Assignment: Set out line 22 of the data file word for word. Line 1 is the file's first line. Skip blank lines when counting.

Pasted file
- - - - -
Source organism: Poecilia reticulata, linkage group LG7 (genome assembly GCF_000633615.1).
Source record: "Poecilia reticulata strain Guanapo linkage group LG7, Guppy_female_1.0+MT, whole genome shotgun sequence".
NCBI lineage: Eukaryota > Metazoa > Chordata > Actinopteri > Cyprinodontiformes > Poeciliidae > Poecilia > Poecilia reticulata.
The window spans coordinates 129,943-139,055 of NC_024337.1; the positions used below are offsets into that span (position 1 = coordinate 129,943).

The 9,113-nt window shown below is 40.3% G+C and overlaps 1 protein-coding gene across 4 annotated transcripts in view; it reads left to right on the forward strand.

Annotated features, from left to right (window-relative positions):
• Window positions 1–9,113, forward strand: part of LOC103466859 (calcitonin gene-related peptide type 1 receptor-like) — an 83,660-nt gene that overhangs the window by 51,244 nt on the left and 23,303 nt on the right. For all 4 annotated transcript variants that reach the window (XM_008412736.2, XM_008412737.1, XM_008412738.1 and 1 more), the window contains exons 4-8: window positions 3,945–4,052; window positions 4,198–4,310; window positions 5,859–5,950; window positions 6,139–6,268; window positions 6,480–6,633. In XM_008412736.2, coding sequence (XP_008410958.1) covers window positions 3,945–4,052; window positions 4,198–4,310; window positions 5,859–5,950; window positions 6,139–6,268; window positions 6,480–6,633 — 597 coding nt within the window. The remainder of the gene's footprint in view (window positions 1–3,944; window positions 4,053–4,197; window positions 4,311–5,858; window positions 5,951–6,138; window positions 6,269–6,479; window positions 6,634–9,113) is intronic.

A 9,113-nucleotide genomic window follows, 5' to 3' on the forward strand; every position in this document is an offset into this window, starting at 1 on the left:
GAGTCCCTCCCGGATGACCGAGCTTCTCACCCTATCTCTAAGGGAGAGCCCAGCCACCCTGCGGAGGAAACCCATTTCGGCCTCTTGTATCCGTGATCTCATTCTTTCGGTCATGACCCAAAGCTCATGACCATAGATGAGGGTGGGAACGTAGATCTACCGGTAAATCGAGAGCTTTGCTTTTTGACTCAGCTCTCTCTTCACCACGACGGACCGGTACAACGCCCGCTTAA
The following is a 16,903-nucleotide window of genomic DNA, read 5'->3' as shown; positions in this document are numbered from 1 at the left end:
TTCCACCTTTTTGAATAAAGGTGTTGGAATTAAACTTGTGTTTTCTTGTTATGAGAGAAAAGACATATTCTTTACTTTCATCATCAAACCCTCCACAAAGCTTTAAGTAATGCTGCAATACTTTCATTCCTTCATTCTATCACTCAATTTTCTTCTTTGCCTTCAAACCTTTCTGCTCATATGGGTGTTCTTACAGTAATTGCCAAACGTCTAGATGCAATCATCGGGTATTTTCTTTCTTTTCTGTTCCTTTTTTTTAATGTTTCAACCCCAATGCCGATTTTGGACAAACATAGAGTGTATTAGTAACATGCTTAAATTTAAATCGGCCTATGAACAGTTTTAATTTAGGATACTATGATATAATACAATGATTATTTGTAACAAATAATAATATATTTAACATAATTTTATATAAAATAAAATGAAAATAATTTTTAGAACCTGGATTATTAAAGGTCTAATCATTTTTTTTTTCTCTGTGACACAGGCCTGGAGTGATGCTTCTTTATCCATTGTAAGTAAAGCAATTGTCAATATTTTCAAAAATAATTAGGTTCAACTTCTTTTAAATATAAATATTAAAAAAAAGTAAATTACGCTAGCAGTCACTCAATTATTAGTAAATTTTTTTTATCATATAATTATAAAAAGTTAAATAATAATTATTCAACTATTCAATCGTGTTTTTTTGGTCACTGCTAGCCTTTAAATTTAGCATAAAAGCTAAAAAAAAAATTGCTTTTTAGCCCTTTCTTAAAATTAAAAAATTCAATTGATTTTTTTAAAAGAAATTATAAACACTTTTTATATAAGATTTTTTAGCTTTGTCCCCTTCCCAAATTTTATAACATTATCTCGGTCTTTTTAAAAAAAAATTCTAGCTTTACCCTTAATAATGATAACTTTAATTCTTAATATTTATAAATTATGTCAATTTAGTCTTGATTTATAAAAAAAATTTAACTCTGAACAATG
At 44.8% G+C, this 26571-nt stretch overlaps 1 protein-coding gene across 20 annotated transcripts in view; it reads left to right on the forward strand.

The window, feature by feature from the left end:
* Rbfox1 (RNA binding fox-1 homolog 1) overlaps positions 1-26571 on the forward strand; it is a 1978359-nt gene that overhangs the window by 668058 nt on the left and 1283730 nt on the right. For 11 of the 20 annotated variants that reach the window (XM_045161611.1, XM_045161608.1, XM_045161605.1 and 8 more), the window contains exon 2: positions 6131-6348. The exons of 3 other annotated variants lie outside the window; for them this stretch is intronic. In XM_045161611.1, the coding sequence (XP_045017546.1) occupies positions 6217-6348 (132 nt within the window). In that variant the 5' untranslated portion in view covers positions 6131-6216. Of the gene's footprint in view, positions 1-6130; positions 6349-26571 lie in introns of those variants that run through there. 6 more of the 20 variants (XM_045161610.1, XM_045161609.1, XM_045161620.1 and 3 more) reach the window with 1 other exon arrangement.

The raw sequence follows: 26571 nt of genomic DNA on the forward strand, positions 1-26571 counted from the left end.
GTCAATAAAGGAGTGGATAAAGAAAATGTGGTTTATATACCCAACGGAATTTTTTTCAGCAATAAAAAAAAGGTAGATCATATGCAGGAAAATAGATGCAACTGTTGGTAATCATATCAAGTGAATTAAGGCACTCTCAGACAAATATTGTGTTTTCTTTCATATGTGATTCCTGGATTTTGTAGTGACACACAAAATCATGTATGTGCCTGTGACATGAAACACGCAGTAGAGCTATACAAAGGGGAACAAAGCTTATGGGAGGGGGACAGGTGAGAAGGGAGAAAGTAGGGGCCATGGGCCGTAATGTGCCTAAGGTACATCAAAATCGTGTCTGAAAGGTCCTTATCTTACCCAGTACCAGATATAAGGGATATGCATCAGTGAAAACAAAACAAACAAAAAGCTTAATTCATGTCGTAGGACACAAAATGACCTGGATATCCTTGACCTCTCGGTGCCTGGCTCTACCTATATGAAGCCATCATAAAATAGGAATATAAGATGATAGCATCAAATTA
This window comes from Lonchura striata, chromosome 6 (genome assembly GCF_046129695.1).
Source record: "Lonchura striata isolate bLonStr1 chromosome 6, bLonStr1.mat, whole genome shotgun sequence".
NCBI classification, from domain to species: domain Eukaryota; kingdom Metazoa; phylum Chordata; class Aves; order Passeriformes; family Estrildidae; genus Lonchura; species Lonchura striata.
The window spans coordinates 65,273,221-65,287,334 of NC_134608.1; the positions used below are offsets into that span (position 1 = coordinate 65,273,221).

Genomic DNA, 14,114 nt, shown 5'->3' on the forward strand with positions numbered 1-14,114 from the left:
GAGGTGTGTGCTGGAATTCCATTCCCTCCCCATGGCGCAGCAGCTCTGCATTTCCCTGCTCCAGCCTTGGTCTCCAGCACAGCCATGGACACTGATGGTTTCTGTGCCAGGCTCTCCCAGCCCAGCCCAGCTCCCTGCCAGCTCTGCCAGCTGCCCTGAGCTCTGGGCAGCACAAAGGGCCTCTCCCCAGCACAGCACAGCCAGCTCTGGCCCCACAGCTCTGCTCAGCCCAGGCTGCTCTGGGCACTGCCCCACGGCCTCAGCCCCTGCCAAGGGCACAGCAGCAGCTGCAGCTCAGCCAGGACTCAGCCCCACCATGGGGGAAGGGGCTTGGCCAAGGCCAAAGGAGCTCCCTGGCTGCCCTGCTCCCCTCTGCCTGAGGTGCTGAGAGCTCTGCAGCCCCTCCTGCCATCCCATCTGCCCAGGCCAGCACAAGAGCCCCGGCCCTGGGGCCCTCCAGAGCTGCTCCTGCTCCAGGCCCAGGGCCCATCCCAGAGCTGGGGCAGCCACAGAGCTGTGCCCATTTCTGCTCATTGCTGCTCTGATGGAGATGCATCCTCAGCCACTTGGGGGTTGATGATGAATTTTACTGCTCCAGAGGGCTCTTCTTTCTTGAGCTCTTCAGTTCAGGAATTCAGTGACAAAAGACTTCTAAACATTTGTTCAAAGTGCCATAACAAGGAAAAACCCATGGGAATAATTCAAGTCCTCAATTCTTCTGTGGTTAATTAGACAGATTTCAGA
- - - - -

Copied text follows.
GAGGTGTGTGCTGGAATTCCATTCCCTCCCCATGGCGCAGCAGCTCTGCATTTCCCTGCTCCAGCCTTGGTCTCCAGCACAGCCATGGACACTGATGGTTTCTGTGCCAGGCTCTCCCAGCCCAGCCCAGCTCCCTGCCAGCTCTGCCAGCTGCCCTGAGCTCTGGGCAGCACAAAGGGCCTCTCCCCAGCACAGCACAGCCAGCTCTGGCCCCACAGCTCTGCTCAGCCCAGGCTGCTCTGGGCACTGCCCCACGGCCTCAGCCCCTGCCAAGGGCACAGCAGCAGCTGCAGCTCAGCCAGGACTCAGCCCCACCATGGGGGAAGGGGCTTGGCCAAGGCCAAAGGAGCTCCCTGGCTGCCCTGCTCCCCTCTGCCTGAGGTGCTGAGAGCTCTGCAGCCCCTCCTGCCATCCCATCTGCCCAGGCCAGCACAAGAGCCCCGGCCCTGGGGCCCTCCAGAGCTGCTCCTGCTCCAGGCCCAGGGCCCATCCCAGAGCTGGGGCAGCCACAGAGCTGTGCCCATTTCTGCTCATTGCTGCTCTGATGGAGATGCATCCTCAGCCACTTGGGGGTTGATGATGAATTTTACTGCTCCAGAGGGCTCTTCTTTCTTGAGCTCTTCAGTTCAGGAATTCAGTGACAAAAGACTTCTAAACATTTGTTCAAAGTGCCATAACAAGGAAAAACCCATGGGAATAATTCAAGTCCTCAATTCTTCTGTGGTTAATTAGACAGATTTCAGA